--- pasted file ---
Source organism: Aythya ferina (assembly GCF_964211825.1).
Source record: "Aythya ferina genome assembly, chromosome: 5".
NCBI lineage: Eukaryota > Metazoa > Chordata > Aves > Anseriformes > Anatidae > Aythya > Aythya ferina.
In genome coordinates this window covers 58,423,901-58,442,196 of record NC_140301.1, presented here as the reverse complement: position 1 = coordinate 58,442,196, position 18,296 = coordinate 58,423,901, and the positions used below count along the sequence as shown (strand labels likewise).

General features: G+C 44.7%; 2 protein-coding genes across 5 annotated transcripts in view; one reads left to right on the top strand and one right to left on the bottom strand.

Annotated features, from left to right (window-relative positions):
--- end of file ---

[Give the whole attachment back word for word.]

Source organism: Aythya ferina (assembly GCF_964211825.1).
Source record: "Aythya ferina genome assembly, chromosome: 5".
NCBI lineage: Eukaryota > Metazoa > Chordata > Aves > Anseriformes > Anatidae > Aythya > Aythya ferina.
In genome coordinates this window covers 58,423,901-58,442,196 of record NC_140301.1, presented here as the reverse complement: position 1 = coordinate 58,442,196, position 18,296 = coordinate 58,423,901, and the positions used below count along the sequence as shown (strand labels likewise).

General features: G+C 44.7%; 2 protein-coding genes across 5 annotated transcripts in view; one reads left to right on the top strand and one right to left on the bottom strand.

Annotated features, from left to right (window-relative positions):